Speed Is a Major Cause of Rail and Road Accidents

“Speed is a major cause of automobile and truck accidents on highways. It stands to reason it could happen to trains,” said Oliver Hedgepeth, a professor of Transportation and Logistics Management at American Military University (AMU) and a frequent contributor to EDM Digest.

The Cascade rail accident appears to have been caused by a combination of human and machine error. “It could be 80% machine and 20% human or 95% human and 5% machine. The sharing of the percentage of blame will have to wait for a thorough analysis to be conducted,” Hedgepeth said.

“The Washington State accident may indeed be one of the last to happen on the rail mode of transport because of all these smart technologies growing around the train transport system,” he said.

Why Was the Train Traveling at 80 MPH in a 30-MPH Zone?

Accident experts met on December 19 to look into why the train was traveling 80 mph in a 30-mph zone on a newly opened $181-million segment of track south of Seattle.

The new 14.5-mile bypass, developed by the local government agency Sound Transit, was built to allow trains to travel at faster speeds by avoiding the cargo traffic on the old route. The bypass was not yet equipped with a PTC system, the Los Angeles Times reported.

The NTSB says positive train control technology could have prevented 145 of the rail accidents it has investigated since 1969; those accidents killed 288 people and injured 6,574.

PTC systems have been available since the 1990s. Here’s how PTC works:

  1. Before a trip, data about speed limits, the track, construction zones, locations of other trains and additional information are loaded wirelessly into the system.
  2. While travelling, the train’s position and speed are tracked via GPS. Signal status, broken rails and curves are uploaded from PTC devices located along the track bed. The system tells the engineer when to adjust the speed of the train.
  3. If the engineer doesn’t act, the system takes over, adjusting the speed of the train and, if necessary, bringing it to a stop.

“Why they didn’t have positive train control is a question in my mind,” Michael McGinley, a railroad safety expert and track engineer, told the Times. “Why wouldn’t they build a new system with the latest technology?”

US Railroads and Government Regulators Have Been Slow to Implement the Complex PTC System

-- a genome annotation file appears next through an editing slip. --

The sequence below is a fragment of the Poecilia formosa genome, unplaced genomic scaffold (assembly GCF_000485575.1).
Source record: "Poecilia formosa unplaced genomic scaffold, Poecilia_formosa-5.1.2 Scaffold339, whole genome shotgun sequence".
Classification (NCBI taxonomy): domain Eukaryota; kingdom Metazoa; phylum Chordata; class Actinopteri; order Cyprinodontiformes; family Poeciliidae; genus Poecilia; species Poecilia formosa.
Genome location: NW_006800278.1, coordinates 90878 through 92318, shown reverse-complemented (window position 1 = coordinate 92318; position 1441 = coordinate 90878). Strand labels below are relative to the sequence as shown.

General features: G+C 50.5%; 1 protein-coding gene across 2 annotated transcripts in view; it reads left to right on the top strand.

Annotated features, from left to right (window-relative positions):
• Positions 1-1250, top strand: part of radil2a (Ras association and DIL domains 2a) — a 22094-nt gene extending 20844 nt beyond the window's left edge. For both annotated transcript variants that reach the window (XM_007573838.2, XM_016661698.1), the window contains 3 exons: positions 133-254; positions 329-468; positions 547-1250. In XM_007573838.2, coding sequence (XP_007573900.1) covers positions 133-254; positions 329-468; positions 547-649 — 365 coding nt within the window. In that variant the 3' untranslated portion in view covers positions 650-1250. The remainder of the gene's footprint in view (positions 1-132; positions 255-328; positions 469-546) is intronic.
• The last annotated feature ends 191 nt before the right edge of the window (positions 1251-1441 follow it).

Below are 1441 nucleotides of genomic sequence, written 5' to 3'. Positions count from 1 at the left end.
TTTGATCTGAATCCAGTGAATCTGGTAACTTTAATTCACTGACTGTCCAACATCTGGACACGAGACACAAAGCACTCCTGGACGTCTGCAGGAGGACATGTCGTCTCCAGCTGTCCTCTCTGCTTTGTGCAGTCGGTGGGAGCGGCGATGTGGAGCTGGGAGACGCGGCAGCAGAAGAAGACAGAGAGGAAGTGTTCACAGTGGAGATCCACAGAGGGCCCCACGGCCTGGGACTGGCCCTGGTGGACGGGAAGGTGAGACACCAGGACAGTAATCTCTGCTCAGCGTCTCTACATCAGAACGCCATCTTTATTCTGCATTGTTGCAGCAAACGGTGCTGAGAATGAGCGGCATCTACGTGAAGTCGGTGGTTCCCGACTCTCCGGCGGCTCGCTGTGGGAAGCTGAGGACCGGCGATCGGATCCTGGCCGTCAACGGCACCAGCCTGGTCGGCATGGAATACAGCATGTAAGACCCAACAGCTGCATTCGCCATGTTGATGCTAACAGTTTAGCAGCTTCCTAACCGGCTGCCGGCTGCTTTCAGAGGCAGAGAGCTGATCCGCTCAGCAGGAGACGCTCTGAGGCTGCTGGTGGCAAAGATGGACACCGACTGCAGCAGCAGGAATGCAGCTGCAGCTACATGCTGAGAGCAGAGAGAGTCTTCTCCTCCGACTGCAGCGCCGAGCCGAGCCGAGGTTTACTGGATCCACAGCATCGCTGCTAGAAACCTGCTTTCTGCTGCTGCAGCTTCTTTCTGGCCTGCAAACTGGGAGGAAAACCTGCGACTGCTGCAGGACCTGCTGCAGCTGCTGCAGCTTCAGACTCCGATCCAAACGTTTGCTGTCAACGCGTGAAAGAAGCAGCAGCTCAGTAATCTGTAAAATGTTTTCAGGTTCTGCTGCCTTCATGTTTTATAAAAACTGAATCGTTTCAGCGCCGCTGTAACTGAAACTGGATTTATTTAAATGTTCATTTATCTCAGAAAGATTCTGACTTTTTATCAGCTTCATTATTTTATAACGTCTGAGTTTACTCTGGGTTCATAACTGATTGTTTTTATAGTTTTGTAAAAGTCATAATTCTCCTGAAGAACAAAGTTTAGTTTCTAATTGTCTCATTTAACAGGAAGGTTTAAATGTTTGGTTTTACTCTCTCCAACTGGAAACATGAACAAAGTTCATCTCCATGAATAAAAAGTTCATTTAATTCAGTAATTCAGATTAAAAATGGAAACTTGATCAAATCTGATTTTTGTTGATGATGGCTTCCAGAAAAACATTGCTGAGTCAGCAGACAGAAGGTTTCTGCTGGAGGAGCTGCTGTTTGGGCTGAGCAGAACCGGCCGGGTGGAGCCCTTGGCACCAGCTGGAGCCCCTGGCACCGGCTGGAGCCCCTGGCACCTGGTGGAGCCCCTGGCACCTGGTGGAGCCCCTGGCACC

According to McGinley and other rail transportation experts, the answer is that U.S. railroads and government regulators have been slow to implement the complex system. That has left the majority of trains unprotected. (Metrolink installed a PTC system after the 2008 Chatsworth, California, train disaster, which was caused by an engineer texting.)

In addition, the freight railroad industry fought the regulations, arguing that they were too costly and not economical.

Congress originally gave the nation’s freight and passenger rail system until 2015 to install PTC systems on all lines. The law was prompted by the September 12, 2008, Metrolink commuter rail crash in California that killed 25 persons and injured 135 others.

But after rail officials complained about the technical challenges of implementing the system and suppliers said they could not meet the deadline to design and produce the custom systems, the deadline was extended to the end of 2018. That deadline has since been extended to the end of 2020.

Sound Transit spokesman Geoff Patrick said the company is working to install the complex electronic system, having outfitted the majority of the equipment on its tracks and trains. But he told the LA Times that he does not expect the automatic system to be operational until the second quarter of 2018.

Whether Sound Transit meets its projected completion date remains to be seen. But a bigger question is will Congress again be forced to extend the deadline for installation of the PTC system across America’s 233,000 miles of railroad track? And if the 2020 deadline is pushed forward once again, how many more fatal rail accidents will we witness?

David Hubler David E. Hubler brings a variety of government, journalism and teaching experience to his position as a Quality Assurance Editor at APUS. David’s professional background includes serving as a senior editor at CIA and the Voice of America. He has also been a managing editor for several business-to-business and business-to-government publishing companies. David has taught high school English in Connecticut and at Northern Virginia Community College. He has a master’s degree for Teachers of English from the University of New Hampshire and a B.A. in English from New York University. In March 2017, Rowman & Littlefield published the paperback edition of David’s latest book, "The Nats and the Grays, How Baseball in the Nation's Capital Survived WWII and Changed the Game Forever."